Film Review – GOLD (1974)

GOLD (1974, Killarney Film Studios, UK, 120 mins, Colour, 2.35:1, Mono, Cert: 12, Action Drama) ∗∗∗∗∗
      Starring: Roger Moore (Rod Slater), Susannah York (Terry Steyner), Ray Milland (Hurry Hirschfeld), Bradford Dillman (Manfred Steyner), John Gielgud (Farrell), Tony Beckley (Stephen Marais), Simon Sabela (Big King), Marc Smith (Tex Kiernan), John Hussey (Plummer), Bernard Horsfall (Dave Kowalski), Bill Brewer (Aristide), Norman Coombes (Frank Lemmer).
      Producer: Michael Klinger; Director: Peter R. Hunt; Writer: Wilbur Smith, Stanley Price (based on the novel “Gold Mine” by Wilbur Smith); Director of Photography: Ousama Rawi (Technicolor); Music: Elmer Bernstein; Film Editor: John Glen; Production Designer: Syd Cain, Alex Vetchinsky, Art Director: Robert W. Laing; Costume Designer: Marjory Cornelius.

Gold_(1974)An overlooked film from the 1970s, this conspiracy action adventure story based on Wilbur Smith’s novel mixes exciting sequences underground with standard plotting and characters above it. Moore plays Rod Slater a mine manager who is set up as the fall guy by Dillman and his team of crooked investors. Their scheme is for Moore to flood the mine with water, whilst he believes he is drilling a new area for gold, and thereby raise the price of gold so Dillman and his crew can cash in.

Moore is excellent as Slater instilling more energy and emotion into the role than in his James Bond movies of the same vintage. In fact many of the Bond crew are on hand here. Peter Hunt, who directed one of the very best Bonds in On Her Majesty’s Secret Service, livens the film with his trademark fast editing, supported by future Bond director John Glen, during the action scenes and significantly heightens the tension. The finale is particularly well staged as Moore and Sabela battle their way through the flooding mine in an attempt to seal it with explosives. The supporting cast is strong too with York good as Dillman’s wife and Moore’s love interest; Milland suitably grumpy as the mine owner and Dillman conniving as the director of operations. Gielgud, however, is wasted in a smaller role as the head of the investment syndicate.

With grippingly authentic and well filmed mining scenes making up for those above ground, which sometimes drag, this is a neat movie that deserves some re-appraisal.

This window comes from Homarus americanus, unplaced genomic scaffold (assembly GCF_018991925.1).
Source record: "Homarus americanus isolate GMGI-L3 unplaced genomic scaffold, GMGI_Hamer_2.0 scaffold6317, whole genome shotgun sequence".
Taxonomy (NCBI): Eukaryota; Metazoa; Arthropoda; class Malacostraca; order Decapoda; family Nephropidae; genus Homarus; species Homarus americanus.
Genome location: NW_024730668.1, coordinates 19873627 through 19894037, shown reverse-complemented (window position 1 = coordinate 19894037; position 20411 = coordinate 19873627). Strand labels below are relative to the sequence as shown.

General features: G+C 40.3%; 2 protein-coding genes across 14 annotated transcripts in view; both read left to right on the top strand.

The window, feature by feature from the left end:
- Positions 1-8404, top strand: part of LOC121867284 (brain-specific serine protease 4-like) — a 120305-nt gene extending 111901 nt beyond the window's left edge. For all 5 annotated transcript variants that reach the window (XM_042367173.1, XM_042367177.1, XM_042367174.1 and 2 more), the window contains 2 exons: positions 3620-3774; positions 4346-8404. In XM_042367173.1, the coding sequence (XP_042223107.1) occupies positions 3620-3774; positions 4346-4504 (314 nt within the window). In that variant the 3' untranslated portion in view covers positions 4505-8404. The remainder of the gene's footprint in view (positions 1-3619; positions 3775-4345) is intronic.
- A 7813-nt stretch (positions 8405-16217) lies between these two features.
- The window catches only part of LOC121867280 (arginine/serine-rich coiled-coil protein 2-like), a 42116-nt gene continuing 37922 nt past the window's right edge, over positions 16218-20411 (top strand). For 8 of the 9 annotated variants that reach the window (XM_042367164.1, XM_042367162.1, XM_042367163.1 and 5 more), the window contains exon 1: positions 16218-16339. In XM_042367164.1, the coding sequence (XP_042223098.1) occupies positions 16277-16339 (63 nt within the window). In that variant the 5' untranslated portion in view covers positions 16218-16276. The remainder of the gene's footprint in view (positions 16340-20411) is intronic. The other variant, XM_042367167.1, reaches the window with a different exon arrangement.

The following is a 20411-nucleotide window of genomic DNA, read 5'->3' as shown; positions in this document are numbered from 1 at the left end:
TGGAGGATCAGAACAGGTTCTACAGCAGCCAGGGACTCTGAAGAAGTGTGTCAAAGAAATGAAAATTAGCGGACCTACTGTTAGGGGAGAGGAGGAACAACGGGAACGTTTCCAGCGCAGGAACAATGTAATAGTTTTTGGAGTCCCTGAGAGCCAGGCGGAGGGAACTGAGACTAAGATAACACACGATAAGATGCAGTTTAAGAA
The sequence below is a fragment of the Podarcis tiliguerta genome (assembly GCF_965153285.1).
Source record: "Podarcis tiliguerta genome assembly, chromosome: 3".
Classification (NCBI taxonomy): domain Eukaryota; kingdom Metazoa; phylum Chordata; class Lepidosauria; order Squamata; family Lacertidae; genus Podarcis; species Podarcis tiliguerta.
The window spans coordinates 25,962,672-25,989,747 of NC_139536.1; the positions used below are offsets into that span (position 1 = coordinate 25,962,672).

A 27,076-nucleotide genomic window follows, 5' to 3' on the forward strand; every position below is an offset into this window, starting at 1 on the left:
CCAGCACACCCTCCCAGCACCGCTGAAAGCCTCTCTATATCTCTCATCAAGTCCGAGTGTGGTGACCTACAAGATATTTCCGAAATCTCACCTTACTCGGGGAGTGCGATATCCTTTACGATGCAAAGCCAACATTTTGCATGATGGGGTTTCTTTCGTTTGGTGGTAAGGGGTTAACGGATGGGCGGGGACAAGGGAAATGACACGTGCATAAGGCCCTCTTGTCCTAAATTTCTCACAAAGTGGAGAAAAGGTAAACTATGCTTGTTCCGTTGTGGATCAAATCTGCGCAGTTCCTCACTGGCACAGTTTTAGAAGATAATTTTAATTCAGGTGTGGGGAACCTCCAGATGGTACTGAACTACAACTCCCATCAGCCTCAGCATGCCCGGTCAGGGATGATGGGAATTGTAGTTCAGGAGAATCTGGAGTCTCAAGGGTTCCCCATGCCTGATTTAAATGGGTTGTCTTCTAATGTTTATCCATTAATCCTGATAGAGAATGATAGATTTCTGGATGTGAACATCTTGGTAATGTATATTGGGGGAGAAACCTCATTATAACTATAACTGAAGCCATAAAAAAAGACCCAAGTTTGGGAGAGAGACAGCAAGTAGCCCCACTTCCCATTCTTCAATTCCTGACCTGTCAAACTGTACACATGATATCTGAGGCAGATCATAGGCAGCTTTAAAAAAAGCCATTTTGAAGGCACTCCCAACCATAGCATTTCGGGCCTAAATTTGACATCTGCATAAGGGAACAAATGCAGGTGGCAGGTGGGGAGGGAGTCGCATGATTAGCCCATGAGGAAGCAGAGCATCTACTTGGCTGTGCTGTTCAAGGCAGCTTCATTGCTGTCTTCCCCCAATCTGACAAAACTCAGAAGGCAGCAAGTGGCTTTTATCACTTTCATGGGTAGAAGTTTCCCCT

Film Review – ASSAULT ON PRECINCT 13 (1976)

ASSAULT ON PRECINCT 13 (1976, The C K K Corporation, USA, 90 mins, Colour, 2.35:1, Mono/DTS 5.1, Cert: 15, Action Thriller) ∗∗∗∗
      Starring: Austin Stoker (Lt. Ethan Bishop), Darwin Joston (Napoleon Wilson), Laurie Zimmer (Leigh), Martin West (Lawson), Tony Burton (Wells), Charles Cyphers (Starker), Nancy Loomis (Julie), Peter Bruni (Ice cream man), John J. Fox (Warden), Marc Ross (Patrolman Tramer), Alan Koss (Patrolman Baxter), Henry Brandon (Chaney), Kim Richards (Kathy).
      Producer: J. S. Kaplan; Director: John Carpenter; Writer: John Carpenter; Director of Photography: Douglas Knapp (Metrocolor); Music: John Carpenter; Film Editor: John Carpenter (as John T. Chance); Art Director: Tommy Wallace.

AssaultOnPrecinct13-blu-ray-814x1024The film that provided the light to the touch paper on the career of its writer and director, John Carpenter (who also handled the music score and editing duties). Carpenter had enjoyed some cult success with his comic sci-fi debut DARK STAR in 1974, but it was this film and its follow-up HALLOWEEN (1978) that cemented the deal.

Much has been said of the movies two major influences. The law under siege coming from Howard Hawks’ RIO BRAVO (1959) and the dialogue-free portrayal of the LA gangs as single-minded and almost zombie-like a nod toward NIGHT OF THE LIVING DEAD (1968). Carpenter’s use of a pseudonym for his editor credit and Zimmer’s character name acknowledged the former.

The result is an economical and highly entertaining B-movie, which moves at a fair clip. Whilst the cast lacks a certain star wattage, Carpenter gives the actors some memorable dialogue – most notably to Joston, whose running gag “Got a smoke” is another nod to Hawks and westerns in general. Carpenter adds to the tension with his electronic score, which through its simplicity of structure and phrasing heightens the atmosphere. The ice cream van scene is still talked about today for its shock value and is a prime example of how the director could keep an audience on its toes in the early films of his career. The first gun assault on the closed down precinct house was all the more effective for the gang’s use of silencers to avoid their assault being reported from the nearby neighbourhood. The pinging ricochet of bullets and the flutter of papers conveying the sense of danger in a different and more effective way.

Initially dismissed in the US, the film gained its reputation in Europe the year following its release. This led to a re-appraisal by American critics and a re-release when Carpenter’s reputation was sealed with HALLOWEEN. The film itself became the subject of a less effective remake in 2005 and Carpenter would re-work the siege theme in his remake of THE THING (1980) and the later GHOSTS OF MARS (2001).